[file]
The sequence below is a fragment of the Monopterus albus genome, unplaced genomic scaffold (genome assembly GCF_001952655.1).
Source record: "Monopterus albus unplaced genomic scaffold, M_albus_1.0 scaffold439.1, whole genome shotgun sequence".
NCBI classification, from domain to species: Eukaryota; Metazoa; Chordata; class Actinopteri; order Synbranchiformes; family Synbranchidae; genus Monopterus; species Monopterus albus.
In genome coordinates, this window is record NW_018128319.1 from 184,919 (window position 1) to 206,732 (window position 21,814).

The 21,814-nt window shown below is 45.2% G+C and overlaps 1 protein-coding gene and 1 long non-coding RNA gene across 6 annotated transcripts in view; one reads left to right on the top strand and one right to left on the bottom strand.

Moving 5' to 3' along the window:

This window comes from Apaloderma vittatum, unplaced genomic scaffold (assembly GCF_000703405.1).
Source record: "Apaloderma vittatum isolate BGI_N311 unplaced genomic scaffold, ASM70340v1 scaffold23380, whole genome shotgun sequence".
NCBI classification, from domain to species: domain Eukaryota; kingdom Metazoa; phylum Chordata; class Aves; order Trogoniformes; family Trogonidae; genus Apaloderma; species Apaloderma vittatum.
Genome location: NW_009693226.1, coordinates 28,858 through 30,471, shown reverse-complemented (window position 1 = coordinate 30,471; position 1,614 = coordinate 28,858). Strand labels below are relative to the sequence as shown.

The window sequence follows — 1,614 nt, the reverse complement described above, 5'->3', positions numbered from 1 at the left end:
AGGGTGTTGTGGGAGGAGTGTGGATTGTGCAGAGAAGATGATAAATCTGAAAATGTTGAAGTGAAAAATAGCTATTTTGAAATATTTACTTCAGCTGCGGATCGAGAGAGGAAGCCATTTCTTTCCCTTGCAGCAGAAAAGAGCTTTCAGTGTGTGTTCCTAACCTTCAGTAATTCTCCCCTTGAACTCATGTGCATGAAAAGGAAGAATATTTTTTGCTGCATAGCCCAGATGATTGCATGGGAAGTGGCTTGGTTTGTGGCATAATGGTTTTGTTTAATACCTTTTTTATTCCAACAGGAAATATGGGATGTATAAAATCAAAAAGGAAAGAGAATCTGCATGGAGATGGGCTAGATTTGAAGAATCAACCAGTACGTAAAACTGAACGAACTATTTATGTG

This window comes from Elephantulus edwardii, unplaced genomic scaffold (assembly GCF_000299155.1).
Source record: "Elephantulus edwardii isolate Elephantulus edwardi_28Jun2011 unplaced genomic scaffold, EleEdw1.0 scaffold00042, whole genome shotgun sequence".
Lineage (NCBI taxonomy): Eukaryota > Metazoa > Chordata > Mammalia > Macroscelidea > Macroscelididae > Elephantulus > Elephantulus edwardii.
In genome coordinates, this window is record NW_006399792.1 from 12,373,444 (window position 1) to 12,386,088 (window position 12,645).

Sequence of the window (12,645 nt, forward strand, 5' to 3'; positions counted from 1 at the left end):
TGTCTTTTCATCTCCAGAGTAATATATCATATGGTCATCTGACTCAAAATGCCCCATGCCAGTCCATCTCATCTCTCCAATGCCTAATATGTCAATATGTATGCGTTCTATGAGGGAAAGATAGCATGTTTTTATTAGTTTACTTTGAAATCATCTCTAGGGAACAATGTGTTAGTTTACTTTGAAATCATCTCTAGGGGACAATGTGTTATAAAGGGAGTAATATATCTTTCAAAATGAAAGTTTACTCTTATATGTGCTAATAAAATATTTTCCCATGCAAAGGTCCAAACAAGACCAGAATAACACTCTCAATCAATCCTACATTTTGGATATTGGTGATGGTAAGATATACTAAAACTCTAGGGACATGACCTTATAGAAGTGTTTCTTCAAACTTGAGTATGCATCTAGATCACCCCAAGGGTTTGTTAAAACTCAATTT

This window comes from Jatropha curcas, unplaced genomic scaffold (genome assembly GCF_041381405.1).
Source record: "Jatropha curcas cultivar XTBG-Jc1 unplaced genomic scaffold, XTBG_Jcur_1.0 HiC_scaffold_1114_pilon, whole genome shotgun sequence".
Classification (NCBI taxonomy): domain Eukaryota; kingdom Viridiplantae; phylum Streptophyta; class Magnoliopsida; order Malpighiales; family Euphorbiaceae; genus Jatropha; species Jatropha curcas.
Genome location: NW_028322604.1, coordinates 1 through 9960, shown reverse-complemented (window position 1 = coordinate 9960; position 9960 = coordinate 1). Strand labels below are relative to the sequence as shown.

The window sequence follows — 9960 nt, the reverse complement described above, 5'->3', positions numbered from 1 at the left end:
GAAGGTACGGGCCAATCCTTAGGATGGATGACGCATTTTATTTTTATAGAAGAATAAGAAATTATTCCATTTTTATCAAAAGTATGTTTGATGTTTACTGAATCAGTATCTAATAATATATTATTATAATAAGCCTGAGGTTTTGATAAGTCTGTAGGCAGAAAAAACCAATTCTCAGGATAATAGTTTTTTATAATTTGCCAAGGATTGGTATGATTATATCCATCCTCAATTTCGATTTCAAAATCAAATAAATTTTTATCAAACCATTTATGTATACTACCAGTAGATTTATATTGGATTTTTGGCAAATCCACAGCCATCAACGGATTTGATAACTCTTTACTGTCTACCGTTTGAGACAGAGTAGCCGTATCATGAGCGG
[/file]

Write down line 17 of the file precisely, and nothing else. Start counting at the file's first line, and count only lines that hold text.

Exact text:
Sequence of the window (12,645 nt, forward strand, 5' to 3'; positions counted from 1 at the left end):